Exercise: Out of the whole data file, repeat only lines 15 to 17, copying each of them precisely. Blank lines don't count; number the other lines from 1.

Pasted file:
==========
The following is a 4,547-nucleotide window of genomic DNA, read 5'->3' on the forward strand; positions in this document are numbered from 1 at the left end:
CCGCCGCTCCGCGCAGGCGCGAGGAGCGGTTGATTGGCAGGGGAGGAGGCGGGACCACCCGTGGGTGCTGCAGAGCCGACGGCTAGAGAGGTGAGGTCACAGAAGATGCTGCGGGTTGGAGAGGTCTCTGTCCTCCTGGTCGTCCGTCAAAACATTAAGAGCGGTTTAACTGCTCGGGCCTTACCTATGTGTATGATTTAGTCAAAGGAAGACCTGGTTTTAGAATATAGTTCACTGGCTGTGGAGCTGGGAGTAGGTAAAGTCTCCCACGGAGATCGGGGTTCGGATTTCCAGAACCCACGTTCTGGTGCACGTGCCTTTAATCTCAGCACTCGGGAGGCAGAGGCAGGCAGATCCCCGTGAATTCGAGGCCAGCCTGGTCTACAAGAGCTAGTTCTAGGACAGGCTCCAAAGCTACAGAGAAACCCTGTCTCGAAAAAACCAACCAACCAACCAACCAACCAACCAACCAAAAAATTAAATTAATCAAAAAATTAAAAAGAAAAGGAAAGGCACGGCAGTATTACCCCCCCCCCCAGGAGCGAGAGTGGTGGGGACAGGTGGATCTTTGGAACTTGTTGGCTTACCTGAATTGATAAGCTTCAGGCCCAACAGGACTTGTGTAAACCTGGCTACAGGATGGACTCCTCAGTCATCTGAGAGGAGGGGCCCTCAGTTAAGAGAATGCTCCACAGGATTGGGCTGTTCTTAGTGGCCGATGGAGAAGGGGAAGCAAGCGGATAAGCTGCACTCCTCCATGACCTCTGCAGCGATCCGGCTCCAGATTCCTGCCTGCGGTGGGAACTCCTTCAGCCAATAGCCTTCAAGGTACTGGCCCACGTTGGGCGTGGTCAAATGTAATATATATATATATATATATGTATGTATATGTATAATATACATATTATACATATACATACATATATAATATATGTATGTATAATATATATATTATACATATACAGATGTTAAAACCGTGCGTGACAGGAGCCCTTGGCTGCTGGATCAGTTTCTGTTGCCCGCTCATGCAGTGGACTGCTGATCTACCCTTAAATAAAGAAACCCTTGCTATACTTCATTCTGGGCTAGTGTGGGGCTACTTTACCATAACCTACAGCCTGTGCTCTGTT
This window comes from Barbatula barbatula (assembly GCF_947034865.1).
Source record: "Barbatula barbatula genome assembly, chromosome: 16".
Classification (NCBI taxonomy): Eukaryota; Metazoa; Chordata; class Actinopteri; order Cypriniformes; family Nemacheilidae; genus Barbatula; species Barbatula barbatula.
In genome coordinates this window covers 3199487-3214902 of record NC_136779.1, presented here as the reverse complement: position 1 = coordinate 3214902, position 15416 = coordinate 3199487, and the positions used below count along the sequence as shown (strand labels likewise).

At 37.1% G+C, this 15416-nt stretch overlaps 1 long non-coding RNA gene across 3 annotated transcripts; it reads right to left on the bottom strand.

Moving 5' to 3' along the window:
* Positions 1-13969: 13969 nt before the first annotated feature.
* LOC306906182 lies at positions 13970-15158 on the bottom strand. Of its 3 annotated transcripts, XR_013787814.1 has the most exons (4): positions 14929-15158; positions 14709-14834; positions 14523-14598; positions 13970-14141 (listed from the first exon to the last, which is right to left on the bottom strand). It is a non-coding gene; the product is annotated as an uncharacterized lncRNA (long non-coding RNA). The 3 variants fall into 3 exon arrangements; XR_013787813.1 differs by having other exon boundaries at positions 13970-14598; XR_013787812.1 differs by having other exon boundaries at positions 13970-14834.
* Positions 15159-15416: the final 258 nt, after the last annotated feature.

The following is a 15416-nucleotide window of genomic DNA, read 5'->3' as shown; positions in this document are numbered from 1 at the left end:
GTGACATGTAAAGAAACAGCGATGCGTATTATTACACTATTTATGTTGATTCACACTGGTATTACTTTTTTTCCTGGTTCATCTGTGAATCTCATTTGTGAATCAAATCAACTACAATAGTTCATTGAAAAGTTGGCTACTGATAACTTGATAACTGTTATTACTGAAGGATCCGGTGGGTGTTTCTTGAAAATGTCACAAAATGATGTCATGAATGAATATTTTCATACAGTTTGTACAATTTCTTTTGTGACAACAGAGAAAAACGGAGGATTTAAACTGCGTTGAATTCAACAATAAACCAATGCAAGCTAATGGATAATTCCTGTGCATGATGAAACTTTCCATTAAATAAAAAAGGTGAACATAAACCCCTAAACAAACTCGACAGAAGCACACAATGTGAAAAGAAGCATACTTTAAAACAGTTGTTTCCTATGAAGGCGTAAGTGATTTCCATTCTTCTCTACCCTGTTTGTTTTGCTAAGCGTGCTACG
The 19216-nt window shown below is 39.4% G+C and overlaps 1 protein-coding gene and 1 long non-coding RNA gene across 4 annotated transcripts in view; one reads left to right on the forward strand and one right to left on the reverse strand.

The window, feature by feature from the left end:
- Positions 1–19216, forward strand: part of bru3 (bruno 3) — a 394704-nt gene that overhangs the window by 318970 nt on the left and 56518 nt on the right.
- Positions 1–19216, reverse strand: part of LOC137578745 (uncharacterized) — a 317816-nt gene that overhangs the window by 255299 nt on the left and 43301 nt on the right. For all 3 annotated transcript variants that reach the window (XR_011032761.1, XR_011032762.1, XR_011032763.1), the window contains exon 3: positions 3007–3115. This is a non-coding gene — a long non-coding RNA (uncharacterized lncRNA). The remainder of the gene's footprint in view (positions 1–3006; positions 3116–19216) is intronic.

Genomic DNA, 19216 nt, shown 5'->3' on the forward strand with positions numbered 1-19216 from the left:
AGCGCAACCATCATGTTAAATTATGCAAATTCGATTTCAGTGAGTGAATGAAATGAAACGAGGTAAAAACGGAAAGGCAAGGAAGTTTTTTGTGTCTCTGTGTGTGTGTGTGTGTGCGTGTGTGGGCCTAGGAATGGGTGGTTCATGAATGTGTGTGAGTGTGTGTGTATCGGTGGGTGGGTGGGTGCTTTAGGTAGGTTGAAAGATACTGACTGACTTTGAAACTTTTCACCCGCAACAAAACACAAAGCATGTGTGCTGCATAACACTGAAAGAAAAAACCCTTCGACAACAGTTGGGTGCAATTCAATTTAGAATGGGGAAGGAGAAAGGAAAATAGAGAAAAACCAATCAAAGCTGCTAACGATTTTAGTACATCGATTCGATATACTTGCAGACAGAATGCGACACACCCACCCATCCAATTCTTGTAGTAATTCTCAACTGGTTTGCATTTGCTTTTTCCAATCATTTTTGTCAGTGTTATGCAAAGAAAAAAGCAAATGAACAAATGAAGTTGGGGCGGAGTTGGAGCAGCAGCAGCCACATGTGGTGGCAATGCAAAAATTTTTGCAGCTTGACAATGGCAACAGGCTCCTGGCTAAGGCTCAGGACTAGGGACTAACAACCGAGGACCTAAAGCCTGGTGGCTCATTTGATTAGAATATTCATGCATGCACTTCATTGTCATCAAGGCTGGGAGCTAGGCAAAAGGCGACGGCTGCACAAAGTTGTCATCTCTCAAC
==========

The window, feature by feature from the left end:
- Positions 1–19216, forward strand: part of bru3 (bruno 3) — a 394704-nt gene that overhangs the window by 318970 nt on the left and 56518 nt on the right.
- Positions 1–19216, reverse strand: part of LOC137578745 (uncharacterized) — a 317816-nt gene that overhangs the window by 255299 nt on the left and 43301 nt on the right. For all 3 annotated transcript variants that reach the window (XR_011032761.1, XR_011032762.1, XR_011032763.1), the window contains exon 3: positions 3007–3115. This is a non-coding gene — a long non-coding RNA (uncharacterized lncRNA). The remainder of the gene's footprint in view (positions 1–3006; positions 3116–19216) is intronic.